We love that Bundt cakes don’t demand frosting—just let a sweet lemon glaze run over the poppy-seed cake and you’ve got perfection.
1 1/2 cups whole-wheat pastry flour, (see Note)
1 cup all-purpose flour
1/4 cup poppy seeds, toasted (see Tip)
1 1/2 teaspoons baking powder
1/2 teaspoon baking soda
1/4 teaspoon salt
1 cup buttermilk, (see Tip)
1/4 cup canola oil
1 teaspoon vanilla extract
2 tablespoons freshly grated lemon zest
2 tablespoons lemon juice
2 large eggs, at room temperature (see Tip)
2 large egg whites, at room temperature
1 1/4 cups sugar
3/4 cup confectioners’ sugar, plus more for dusting
3 tablespoons lemon juice
1 tablespoon water
Preheat oven to 350°F. Coat a 12-cup Bundt pan, preferably nonstick, with cooking spray and dust with flour (or use cooking spray with flour).
Whisk whole-wheat flour, all-purpose flour, poppy seeds, baking powder, baking soda and salt in a medium bowl. Combine buttermilk, oil, vanilla, lemon zest and lemon juice in a glass measuring cup.
Beat eggs, egg whites and sugar in a large bowl with an electric mixer on high speed until thickened and pale, about 5 minutes.
Fold the dry ingredients into the egg mixture with a rubber spatula, a third at a time, alternating with 2 additions of the buttermilk mixture. Scrape the batter into the prepared pan, spreading evenly.
Bake the cake until the top springs back when touched lightly and a toothpick inserted in the center comes out clean, 35 to 40 minutes. Let cool in the pan for 5 minutes, then turn out onto a wire rack.
To prepare glaze: Sift 3/4 cup confectioners’ sugar into a small bowl; mix with lemon juice and water to create a thin glaze. Poke 1-inch-deep holes all over the cake with a skewer. Coat the warm cake with the glaze using a pastry brush. Let cool completely. To serve, set the cake on a serving plate and dust with confectioners’ sugar.
Tips & Notes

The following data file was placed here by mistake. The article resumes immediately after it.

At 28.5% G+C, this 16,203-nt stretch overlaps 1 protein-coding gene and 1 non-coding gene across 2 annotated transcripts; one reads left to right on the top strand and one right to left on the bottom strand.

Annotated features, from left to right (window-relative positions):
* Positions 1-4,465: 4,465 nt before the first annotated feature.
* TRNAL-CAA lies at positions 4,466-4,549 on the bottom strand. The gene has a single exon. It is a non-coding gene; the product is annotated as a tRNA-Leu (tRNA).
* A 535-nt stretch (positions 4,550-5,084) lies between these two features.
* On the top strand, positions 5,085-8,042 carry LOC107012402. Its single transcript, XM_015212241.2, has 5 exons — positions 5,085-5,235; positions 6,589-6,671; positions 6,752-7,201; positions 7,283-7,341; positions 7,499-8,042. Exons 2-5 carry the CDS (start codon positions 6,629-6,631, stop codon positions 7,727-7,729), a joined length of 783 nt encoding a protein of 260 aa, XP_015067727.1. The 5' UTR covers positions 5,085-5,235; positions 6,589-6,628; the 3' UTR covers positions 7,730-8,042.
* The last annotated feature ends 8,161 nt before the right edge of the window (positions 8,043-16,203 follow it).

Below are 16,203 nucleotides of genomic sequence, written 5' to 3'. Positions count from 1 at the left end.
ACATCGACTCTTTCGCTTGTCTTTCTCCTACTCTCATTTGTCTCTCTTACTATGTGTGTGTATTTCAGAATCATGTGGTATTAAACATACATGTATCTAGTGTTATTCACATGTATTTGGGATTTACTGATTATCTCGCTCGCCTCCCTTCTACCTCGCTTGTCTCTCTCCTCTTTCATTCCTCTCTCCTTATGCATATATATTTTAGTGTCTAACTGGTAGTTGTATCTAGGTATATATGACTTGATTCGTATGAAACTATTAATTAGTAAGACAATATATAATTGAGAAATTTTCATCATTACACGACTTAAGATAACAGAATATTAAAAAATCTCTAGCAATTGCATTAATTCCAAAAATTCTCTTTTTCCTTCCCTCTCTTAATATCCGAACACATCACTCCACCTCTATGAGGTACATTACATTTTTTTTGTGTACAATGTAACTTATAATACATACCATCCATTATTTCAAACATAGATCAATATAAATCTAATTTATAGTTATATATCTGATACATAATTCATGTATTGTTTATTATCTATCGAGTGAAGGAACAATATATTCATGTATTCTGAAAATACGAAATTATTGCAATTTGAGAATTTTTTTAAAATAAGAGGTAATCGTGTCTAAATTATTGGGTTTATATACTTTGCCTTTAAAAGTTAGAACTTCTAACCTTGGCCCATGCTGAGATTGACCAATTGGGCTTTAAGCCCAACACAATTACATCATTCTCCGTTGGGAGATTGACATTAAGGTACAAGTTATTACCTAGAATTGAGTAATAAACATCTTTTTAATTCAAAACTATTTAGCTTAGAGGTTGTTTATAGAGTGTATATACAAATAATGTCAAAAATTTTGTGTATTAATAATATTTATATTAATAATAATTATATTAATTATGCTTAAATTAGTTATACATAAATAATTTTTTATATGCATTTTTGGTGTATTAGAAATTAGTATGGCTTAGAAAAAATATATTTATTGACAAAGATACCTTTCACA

Make Ahead Tip: Equipment: 10-inch (12-cup) Bundt pan, preferably nonstick
Note: Whole-wheat pastry flour is milled from soft wheat. It contains less gluten forming potential than regular whole-wheat flour and helps ensure a tender result in delicate baked goods while providing the nutritional benefits of whole grains. Store in the freezer. Sources: Available in large supermarkets and in natural-foods stores, and from King Arthur Flour, (800) 827-6836, bakerscatalogue.com, and Bob’s Red Mill, (800) 349-2173, bobsredmill.com.
Tips: Toast poppy seeds in a small dry skillet over medium heat, stirring constantly, until fragrant, 3 to 4 minutes. Transfer to a plate to cool.
No buttermilk? You can use buttermilk powder prepared according to package directions. Or make “sour milk”: the ratio is 1 tablespoon lemon juice or vinegar to 1 cup milk.
To bring cold eggs to room temperature quickly, place in a mixing bowl and set it in a larger bowl of warm water for a few minutes; the eggs will beat to a greater volume.
To separate eggs safely: Use an egg separator, an inexpensive gadget found in cookware stores; separating eggs by passing the yolk back and forth between pieces of eggshell or your hands can expose the eggs to bacteria.
Recipe by EatingWell.com
© Meredith Corporation. All rights reserved. Used with permission.